What do I mean by that? I mean that if interest rates in the US are lower than those offered in the EU and UK, that more money will flow to banks in the UK and EU, with the increase in demand for those currencies driving up their value in comparison to the dollar. The dollar would weaken in the international exchange, and its purchase power would decrease. A smart investor at the time would have purchased a commodity. I bought gold at $705 an ounce. I also said that the decrease in the dollar was likely not to be proportional to the corresponding increase in commodities. This is because as more people caught on, more would pile in and the sharp increase in demand for commodities would outpace the slow decrease in demand for the dollar. This is what I meant by leading the herd.

I sold out of gold at $920 an ounce, and do not recommend buying it any time soon. I made over 30% on the investment, and the drop in the dollar's index value was 12.5%. This proves that the response was not proportionate, and points to a bubble building. Oil and other commodities had also run up substantially. I got out because the situation which had driven me to put my money there no longer existed. Recently, the dollar has strengthened. The EU and UK, while still concerned about inflationary pressures, are more concerned about the strength of their economies and their monetary policy is no longer so hawkish. But the shift in the strength of the dollar is more than that. It isn't based on announcements from Central Banks, it is more subtle.


You see the chart above? This is the dollar index since August of last year. It was already perilously low then, but it since crashed through support at around 80, and plummeted all the way down to around 71, where it hovered for a bit before beginning a strong upward rally around mid July.

Why? No policy decision was announced which would make this change. Rates stayed still. Only a shift in the demand for the dollar could have made this sort of change. If I am a European with my currency driven up to all time highs against the US dollar, and my Dax, or FTSE aren't yielding me much in the way of returns, and the outlook for real estate is glum, I will be looking to put my money where I will yield the best return.

You must understand that there is a tremendous amount of money on the sidelines, and everyone who has it is naturally anxious that it should be working for them. And right now, truly the only deal out there is the US stock market. The Dow has fallen from 14,400 to 11,000 and the US economy is not in as dire a situation as many fear mongers had expected.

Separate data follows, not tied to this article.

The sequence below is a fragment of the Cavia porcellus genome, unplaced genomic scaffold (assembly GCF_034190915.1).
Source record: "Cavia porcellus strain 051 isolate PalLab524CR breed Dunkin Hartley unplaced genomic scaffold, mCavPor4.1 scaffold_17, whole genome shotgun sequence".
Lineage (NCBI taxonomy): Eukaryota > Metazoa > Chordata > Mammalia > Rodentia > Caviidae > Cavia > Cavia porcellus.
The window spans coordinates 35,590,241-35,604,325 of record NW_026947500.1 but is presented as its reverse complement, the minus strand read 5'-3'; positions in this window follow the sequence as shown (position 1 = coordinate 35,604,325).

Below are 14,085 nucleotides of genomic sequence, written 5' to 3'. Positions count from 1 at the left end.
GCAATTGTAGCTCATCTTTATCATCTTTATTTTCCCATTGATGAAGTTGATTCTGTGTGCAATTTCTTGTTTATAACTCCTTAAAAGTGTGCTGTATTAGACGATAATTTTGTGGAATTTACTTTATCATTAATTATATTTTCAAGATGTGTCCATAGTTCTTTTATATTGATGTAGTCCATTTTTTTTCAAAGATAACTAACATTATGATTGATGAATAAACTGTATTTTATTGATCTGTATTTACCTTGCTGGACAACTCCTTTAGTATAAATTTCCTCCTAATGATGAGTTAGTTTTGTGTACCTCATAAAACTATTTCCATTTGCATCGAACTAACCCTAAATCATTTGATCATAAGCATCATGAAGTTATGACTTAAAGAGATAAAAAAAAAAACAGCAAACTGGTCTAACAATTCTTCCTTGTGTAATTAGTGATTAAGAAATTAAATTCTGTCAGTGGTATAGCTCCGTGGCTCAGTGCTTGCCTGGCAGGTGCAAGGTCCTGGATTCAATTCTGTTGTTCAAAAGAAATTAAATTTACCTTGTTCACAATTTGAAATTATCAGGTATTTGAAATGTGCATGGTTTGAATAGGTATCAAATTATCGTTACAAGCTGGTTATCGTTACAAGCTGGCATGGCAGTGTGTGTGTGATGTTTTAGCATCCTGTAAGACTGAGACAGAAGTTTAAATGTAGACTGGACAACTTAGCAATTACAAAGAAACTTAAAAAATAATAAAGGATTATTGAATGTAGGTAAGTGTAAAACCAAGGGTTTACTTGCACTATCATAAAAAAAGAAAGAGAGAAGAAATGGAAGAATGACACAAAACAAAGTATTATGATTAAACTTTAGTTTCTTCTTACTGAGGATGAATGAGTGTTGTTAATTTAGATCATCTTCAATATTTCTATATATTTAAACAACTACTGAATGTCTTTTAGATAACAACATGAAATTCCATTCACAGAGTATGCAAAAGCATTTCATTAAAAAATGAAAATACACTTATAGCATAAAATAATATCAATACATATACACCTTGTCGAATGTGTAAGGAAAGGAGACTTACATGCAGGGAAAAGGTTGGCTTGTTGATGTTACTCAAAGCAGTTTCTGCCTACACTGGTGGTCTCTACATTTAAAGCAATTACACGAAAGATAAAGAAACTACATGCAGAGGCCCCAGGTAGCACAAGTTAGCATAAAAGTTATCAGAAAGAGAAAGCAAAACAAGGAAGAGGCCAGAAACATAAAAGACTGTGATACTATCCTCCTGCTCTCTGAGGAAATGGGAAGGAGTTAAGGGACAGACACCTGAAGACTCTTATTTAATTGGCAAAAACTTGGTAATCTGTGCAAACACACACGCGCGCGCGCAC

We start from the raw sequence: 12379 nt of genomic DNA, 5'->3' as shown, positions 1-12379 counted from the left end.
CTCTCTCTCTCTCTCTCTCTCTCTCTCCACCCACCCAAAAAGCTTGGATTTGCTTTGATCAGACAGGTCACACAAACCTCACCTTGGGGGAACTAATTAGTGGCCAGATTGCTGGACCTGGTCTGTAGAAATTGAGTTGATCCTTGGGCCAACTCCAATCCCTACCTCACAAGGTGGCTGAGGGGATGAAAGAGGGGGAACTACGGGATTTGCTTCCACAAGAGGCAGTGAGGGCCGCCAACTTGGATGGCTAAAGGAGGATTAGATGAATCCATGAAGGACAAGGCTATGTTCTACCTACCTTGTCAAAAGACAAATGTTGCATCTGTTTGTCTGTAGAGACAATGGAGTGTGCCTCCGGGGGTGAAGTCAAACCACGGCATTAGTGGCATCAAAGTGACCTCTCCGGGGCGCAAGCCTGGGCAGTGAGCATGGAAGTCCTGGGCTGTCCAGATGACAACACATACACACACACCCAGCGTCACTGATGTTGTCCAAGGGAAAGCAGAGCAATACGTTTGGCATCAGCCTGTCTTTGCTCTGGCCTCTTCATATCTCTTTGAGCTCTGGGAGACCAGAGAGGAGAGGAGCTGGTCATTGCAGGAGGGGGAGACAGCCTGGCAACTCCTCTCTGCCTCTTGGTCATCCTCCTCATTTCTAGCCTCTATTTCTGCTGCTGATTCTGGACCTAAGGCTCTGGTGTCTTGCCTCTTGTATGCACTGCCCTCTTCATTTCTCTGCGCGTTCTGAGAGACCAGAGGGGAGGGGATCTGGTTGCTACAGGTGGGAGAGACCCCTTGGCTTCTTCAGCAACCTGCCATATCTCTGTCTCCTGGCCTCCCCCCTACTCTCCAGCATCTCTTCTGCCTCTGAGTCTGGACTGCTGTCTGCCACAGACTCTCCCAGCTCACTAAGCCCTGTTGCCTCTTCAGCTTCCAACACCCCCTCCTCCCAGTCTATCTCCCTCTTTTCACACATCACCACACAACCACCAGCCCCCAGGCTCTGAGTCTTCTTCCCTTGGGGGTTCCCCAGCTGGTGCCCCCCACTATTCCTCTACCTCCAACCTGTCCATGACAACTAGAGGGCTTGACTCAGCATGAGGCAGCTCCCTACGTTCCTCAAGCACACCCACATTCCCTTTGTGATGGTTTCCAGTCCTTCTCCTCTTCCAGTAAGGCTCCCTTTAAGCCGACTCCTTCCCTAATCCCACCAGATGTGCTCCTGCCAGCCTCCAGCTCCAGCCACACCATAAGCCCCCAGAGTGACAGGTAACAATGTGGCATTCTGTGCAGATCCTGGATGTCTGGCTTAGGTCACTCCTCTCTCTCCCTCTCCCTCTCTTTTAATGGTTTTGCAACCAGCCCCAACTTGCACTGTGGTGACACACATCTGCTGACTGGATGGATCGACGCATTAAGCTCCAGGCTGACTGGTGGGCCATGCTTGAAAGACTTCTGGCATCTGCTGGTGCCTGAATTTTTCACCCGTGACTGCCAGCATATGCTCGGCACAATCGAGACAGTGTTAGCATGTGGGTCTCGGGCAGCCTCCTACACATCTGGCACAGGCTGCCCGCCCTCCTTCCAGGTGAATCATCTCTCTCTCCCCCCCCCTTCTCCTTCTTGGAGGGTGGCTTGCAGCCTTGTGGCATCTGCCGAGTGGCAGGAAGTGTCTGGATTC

What is also interesting to note is how gold has performed since mid July.

As you'll note from the chart above, it is down nearly $100.00 per ounce, which is just over 10%. Ouch! What this suggests is that a lot of money is leaving commodities, and that is only happening because the wealthiest people in the world have decided the same thing that I have: The US economy is gonna be fine and it is currently undervalued. Oh yeah, and commodities are a bubble that aren't producing yields anymore.

But you can bet that all that money is going somewhere. It isn't just being taken and put on the sidelines. You only make a switch like this if you are pretty sure you have a better place to put your cash. Somewhere where you can build a whole new huge bubble and collect fat profits while others catch on too late and buy out your stake only days before prices crash....Where could that be? How about somewhere in the economy where the goods are marked down by about 80%?

We remember the banks mentioned at the start of this little discourse. How are they now? Their share prices have been soundly thrashed. They have announced little but losses for several quarters now, but the SIV's and CDO's have been cleared away. Those little nasties were big problems, and like the hideous carbuncles that they were, they have been removed and now the banks aren't such grotesque prom dates anymore. In fact, they're starting to look mighty fine.

And the markets are forward looking. In about three months, banks will be reporting their profits for the third quarter of 2008, and comparing those to the third quarter of 2007, when their losses began to come in in earnest. These comparisons will look a lot more favourable than big losses in the first quarter of 2008 did compared to the fat profits in the first quarter of 2007 did. But what does the smart money think?

Let's look at a chart of one ETF that focuses solely on the financial sector and of which I am a proud owner:

See that little dip just to the right of the chart here? that was mid July. From $23 all the way up to $33 a mere weeks later. And this little beauty pays a fat dividend as well. 7% at the time I bought it. That sort of run does not happen without heavy volume pushing it. The same sort of heavy volume that occurs when pounds and euros are changed to dollars, and which strengthen a currency through the exchange to the point that commodities like gold and silver and oil decrease in price as a result. I think the pattern is evident, and would recommend two courses of action in the face of this knowledge.

First: Buy financials. ETF's like RKH, RFL, KBE, IAT, IYG, KRE, XLF, PRFF, VFH, and IYF are all potential plays and many of them pay good dividends on top of the potential increase you will see when the heavy hitters get back from vacation in August, and the banks start reporting their earnings against more favourable comparison statistics. Also, you may choose something that is optionable, as writing covered calls is usually a solid short term play. AND THE FINANCIALS HAVE NOT EVEN CLOSE TO REACHED THEIR PRE-PANIC LEVELS. THERE IS STILL PLENTY OF MONEY TO BE MADE. And, again, if I am European, any profit I make in the market will be especially sweet, as the rebound in the strength of the dollar will bring me more gains! I will win through the currency exchange as well as through any increase in stocks that I hold!

Second: Short Commodities. DUG, SMN, and DZZ are all good mediums for the attainment of this goal.

So there you have it. The background, the history, the whys and whatnots. You have to admit, the decision makes a lot more sense now that you understand the salient questions and their answers.

Now, here's your chance to get in early so that you can be the poser in the restaurant instead of the eavesdropper.